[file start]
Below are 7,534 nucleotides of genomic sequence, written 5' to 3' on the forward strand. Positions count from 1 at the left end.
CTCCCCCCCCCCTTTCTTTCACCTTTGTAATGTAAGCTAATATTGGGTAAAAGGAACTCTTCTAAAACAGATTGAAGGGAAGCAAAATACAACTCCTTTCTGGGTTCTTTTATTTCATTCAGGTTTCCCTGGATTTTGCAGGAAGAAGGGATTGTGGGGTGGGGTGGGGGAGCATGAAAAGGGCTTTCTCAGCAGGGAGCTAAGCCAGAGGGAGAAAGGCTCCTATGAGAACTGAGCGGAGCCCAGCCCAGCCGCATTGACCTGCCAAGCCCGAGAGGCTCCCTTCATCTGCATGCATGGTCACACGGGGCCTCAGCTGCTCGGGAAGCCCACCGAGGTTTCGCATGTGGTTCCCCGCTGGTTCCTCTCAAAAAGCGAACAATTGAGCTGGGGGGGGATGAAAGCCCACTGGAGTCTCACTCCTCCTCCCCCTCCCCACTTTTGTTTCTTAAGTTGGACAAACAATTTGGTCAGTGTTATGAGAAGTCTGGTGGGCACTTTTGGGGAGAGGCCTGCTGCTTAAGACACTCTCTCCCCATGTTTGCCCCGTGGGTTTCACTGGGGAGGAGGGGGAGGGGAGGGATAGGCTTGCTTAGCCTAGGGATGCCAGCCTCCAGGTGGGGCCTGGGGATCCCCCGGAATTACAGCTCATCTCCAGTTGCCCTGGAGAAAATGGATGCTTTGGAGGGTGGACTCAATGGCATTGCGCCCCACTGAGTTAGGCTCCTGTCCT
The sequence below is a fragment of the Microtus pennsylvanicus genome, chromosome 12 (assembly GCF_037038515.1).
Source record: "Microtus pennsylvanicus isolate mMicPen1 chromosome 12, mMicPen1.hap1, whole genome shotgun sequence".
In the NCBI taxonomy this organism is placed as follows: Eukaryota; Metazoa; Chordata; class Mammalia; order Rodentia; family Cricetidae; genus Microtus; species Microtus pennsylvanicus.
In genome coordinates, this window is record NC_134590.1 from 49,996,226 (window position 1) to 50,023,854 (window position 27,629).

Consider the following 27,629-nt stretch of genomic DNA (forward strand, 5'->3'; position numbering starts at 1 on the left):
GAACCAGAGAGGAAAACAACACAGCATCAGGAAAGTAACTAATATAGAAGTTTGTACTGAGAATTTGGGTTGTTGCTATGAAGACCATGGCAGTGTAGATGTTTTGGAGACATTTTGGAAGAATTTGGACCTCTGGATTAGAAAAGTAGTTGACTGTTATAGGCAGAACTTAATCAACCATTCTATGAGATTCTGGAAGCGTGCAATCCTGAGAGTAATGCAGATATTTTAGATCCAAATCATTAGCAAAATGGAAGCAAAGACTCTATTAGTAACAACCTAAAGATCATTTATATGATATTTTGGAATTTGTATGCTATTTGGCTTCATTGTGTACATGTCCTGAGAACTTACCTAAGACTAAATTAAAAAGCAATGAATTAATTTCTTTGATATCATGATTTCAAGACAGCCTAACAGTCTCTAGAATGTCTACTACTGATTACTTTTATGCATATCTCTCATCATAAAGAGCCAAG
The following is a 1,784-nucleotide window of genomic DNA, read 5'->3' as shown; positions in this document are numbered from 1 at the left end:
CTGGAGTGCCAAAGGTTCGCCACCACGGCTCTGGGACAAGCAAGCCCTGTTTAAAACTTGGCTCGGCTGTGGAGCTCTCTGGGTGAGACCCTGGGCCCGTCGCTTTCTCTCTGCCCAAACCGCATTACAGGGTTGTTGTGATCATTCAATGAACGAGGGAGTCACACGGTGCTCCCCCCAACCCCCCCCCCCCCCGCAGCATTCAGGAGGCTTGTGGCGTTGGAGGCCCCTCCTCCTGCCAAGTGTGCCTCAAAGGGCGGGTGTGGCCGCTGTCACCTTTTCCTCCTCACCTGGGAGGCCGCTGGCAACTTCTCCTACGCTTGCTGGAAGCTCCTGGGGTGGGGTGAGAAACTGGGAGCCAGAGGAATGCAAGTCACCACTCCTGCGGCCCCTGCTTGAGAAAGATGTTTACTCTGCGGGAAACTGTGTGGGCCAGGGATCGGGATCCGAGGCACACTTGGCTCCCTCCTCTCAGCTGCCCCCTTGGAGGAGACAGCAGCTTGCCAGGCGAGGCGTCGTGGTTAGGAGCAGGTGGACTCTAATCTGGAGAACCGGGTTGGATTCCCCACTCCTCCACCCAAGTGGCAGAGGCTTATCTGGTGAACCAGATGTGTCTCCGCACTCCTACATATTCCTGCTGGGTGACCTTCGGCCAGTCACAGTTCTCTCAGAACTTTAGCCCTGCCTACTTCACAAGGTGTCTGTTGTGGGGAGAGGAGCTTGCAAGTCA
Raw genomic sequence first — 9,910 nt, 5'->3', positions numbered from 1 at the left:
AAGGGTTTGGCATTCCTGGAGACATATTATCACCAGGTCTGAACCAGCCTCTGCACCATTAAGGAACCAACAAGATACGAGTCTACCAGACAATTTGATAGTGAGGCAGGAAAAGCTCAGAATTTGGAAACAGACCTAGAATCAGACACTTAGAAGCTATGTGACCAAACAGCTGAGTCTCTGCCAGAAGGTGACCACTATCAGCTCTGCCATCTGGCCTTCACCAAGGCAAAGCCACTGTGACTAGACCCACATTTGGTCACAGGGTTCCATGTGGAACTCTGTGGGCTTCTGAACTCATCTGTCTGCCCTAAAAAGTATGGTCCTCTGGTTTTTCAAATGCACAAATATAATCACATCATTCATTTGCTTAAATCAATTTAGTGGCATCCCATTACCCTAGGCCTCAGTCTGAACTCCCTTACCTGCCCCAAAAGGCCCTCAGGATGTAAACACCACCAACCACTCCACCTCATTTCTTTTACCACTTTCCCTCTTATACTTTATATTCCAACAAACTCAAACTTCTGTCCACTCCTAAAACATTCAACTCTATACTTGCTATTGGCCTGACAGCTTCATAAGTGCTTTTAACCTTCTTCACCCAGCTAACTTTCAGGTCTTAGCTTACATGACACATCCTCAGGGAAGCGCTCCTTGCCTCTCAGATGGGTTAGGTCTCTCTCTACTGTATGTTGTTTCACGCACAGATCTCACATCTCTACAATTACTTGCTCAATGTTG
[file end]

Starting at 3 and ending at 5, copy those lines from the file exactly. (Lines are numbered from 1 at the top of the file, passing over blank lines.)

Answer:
The sequence below is a fragment of the Microtus pennsylvanicus genome, chromosome 12 (assembly GCF_037038515.1).
Source record: "Microtus pennsylvanicus isolate mMicPen1 chromosome 12, mMicPen1.hap1, whole genome shotgun sequence".
In the NCBI taxonomy this organism is placed as follows: Eukaryota; Metazoa; Chordata; class Mammalia; order Rodentia; family Cricetidae; genus Microtus; species Microtus pennsylvanicus.